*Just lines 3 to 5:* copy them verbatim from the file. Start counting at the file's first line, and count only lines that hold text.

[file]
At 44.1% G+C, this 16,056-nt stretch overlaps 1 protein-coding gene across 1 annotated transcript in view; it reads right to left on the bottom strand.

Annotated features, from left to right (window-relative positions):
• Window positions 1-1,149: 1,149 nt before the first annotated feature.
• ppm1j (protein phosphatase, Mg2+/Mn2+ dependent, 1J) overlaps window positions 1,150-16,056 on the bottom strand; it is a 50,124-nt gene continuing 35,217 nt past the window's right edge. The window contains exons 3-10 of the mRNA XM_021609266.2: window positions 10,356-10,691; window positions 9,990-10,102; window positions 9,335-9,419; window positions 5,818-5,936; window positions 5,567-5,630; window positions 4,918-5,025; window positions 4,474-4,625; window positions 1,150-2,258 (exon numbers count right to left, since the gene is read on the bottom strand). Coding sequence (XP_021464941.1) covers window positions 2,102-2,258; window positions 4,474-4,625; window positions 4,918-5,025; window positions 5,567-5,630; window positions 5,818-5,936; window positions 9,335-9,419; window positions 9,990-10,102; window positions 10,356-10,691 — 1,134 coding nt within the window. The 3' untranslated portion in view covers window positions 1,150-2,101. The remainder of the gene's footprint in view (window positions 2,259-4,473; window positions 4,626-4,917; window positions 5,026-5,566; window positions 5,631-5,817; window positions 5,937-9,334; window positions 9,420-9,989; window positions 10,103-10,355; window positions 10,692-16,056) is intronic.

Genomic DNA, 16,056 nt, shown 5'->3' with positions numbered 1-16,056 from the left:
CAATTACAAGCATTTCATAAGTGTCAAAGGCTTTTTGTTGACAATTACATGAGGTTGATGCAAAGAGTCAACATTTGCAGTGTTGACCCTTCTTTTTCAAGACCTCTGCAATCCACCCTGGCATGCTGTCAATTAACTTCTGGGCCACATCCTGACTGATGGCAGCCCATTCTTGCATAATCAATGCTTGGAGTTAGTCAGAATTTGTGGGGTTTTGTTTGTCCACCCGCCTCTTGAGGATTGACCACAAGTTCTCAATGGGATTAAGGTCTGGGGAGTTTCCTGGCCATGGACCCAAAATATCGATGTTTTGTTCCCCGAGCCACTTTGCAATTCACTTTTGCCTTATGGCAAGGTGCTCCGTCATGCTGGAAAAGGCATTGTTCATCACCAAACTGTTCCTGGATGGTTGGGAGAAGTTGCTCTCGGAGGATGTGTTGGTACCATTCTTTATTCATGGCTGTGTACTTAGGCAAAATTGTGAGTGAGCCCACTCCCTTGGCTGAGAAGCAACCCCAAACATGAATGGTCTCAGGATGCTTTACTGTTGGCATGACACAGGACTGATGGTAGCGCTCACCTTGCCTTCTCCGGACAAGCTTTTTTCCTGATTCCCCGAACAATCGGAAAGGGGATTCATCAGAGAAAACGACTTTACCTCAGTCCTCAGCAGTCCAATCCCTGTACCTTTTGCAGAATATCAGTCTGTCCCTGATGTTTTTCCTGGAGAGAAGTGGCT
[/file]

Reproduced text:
• Window positions 1-1,149: 1,149 nt before the first annotated feature.
• ppm1j (protein phosphatase, Mg2+/Mn2+ dependent, 1J) overlaps window positions 1,150-16,056 on the bottom strand; it is a 50,124-nt gene continuing 35,217 nt past the window's right edge. The window contains exons 3-10 of the mRNA XM_021609266.2: window positions 10,356-10,691; window positions 9,990-10,102; window positions 9,335-9,419; window positions 5,818-5,936; window positions 5,567-5,630; window positions 4,918-5,025; window positions 4,474-4,625; window positions 1,150-2,258 (exon numbers count right to left, since the gene is read on the bottom strand). Coding sequence (XP_021464941.1) covers window positions 2,102-2,258; window positions 4,474-4,625; window positions 4,918-5,025; window positions 5,567-5,630; window positions 5,818-5,936; window positions 9,335-9,419; window positions 9,990-10,102; window positions 10,356-10,691 — 1,134 coding nt within the window. The 3' untranslated portion in view covers window positions 1,150-2,101. The remainder of the gene's footprint in view (window positions 2,259-4,473; window positions 4,626-4,917; window positions 5,026-5,566; window positions 5,631-5,817; window positions 5,937-9,334; window positions 9,420-9,989; window positions 10,103-10,355; window positions 10,692-16,056) is intronic.

Genomic DNA, 16,056 nt, shown 5'->3' with positions numbered 1-16,056 from the left: